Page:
I love cupcakes. Even though I’m more of a frosting person, if I found a really good cupcake, I’d — for sure! — eat the entire thing– if I was hungry. It’s not just because they are delicious, it’salso about the guilt-free message I send to my brain each time I allow myself to have what my body asks for when it is hungry. I can have my cupcake and be at peace with it too!
Back in my eating disorder days, cupcakes were one of the most forbidden foods. I believed they were a threat to achieving my “perfect,” “ideal,” “socially acceptable” body weight. I would only allow myself to eat a cupcake (or something similar) if I was bingeing or having an “I’m starting a new diet tomorrow” day. In my world of wanting to be “thin” and “special,” I believed the lie that so many of us are taught: that we cannot trust our body’s desires. I equated eating a cupcake to being something so bad to the point that I was bad. Yet it was just food.
When I got recovery from disordered eating, I had lost touch with my body’s signals. I wanted to never diet or think about food ever again. But everyone has to eat in order to survive so I had to learn ways to make peace with my plate. I understood that I required both structure (to help quiet the eating disorder) and freedom (to explore food choices) to reconnect to my body’s signals of hunger and fullness.
When writing Making Peace with Your Plate: Eating Disorder Recovery, Espra and I wanted to provide something visual, concrete and supportive to help our readers take back their power from food, while reconnecting with their body’s signals. We came up with the Structured Approach to eating, the foundation of our Nutritional Healing: A 3-Tier Approach™ model. When individuals understand and structure their nutrition, they are often surprised at the irony that, rather than feeling restricted by the structure, they may find it brings them a sense of peace and freedom surrounding their nutrition.
Here are a few steps by Espra Andrus, LCSW:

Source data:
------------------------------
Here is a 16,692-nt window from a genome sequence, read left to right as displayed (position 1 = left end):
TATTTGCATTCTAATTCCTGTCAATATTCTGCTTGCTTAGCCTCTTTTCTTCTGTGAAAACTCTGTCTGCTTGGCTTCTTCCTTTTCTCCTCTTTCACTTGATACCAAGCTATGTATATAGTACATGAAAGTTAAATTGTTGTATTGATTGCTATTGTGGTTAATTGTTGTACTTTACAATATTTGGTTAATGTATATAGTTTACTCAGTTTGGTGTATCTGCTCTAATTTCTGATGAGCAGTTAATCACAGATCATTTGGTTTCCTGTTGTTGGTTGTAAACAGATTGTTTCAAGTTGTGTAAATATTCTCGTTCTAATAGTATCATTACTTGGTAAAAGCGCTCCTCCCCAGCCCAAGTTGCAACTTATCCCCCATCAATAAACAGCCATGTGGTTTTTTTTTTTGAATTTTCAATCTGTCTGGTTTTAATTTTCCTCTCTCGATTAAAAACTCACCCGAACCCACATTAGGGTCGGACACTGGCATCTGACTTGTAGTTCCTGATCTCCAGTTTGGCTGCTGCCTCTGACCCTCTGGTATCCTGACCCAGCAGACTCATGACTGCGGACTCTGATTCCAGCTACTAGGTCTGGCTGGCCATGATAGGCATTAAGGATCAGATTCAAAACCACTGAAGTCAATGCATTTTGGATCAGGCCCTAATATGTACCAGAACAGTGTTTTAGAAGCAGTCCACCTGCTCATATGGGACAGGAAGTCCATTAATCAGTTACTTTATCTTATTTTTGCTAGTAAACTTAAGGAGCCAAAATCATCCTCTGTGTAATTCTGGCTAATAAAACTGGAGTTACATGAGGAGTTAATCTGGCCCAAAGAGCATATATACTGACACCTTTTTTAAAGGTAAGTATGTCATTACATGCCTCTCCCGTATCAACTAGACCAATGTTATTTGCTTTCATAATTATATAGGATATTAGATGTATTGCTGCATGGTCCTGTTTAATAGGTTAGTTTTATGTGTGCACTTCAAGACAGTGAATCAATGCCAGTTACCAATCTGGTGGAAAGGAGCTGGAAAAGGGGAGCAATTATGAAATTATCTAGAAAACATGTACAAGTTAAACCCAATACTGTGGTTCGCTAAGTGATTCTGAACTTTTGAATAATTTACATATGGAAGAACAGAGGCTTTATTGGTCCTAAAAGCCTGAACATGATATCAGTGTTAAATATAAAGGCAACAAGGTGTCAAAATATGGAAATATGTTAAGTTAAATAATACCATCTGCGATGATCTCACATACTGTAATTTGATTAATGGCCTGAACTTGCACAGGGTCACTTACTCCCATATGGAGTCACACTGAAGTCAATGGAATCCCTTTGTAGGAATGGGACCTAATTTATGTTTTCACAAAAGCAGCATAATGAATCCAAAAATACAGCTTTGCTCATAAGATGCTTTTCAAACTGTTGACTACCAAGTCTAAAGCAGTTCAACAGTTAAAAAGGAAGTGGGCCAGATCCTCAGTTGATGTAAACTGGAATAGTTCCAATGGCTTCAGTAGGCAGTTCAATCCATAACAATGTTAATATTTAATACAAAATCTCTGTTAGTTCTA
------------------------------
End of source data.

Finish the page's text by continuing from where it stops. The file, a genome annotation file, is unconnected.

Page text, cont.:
- Remove all “good” or “bad” labeling: Labeling foods can lead to restricting certain foods or amounts of food. This in turn sets you up for psychological and physical deprivation. Deprivation sets you up for cravings and overeating.
- Structuring Your meals: Structure the types, amounts and frequency of your eating around general time frames that work for you most days. Consider eating three meals and two to three snacks daily: This is a great way to get you back in touch with your body’s signals of hunger and fullness.
- Visualize food groups: Visually group food by grains, fruits and vegetables, and proteins. Both rice and cupcakes have grain elements, for instance. This increases the range of your food choices and better meets your body’s needs. It can be helpful to use a guide, like our “Making Peace With Your Plate” image or plate.
- Create a wide selection of foods: Allowing yourself to have choices within structure is a pathway to the sense of freedom that many people desire…we call it structured freedom.
So enough of dieting and bingeing and beating yourself over the head. Structured eating is your tool to making peace with your plate…and even with cupcakes.
Today, I will take steps towards honoring my body.
If I fall, I will simply get back up.
I can do it! It’s as easy as eating a cupcake…if my body asks for it!
*For more support on our Structured Approach, check out our physical plate that serves as a tool to help guide you within each meal Make Peace with Your Plate ®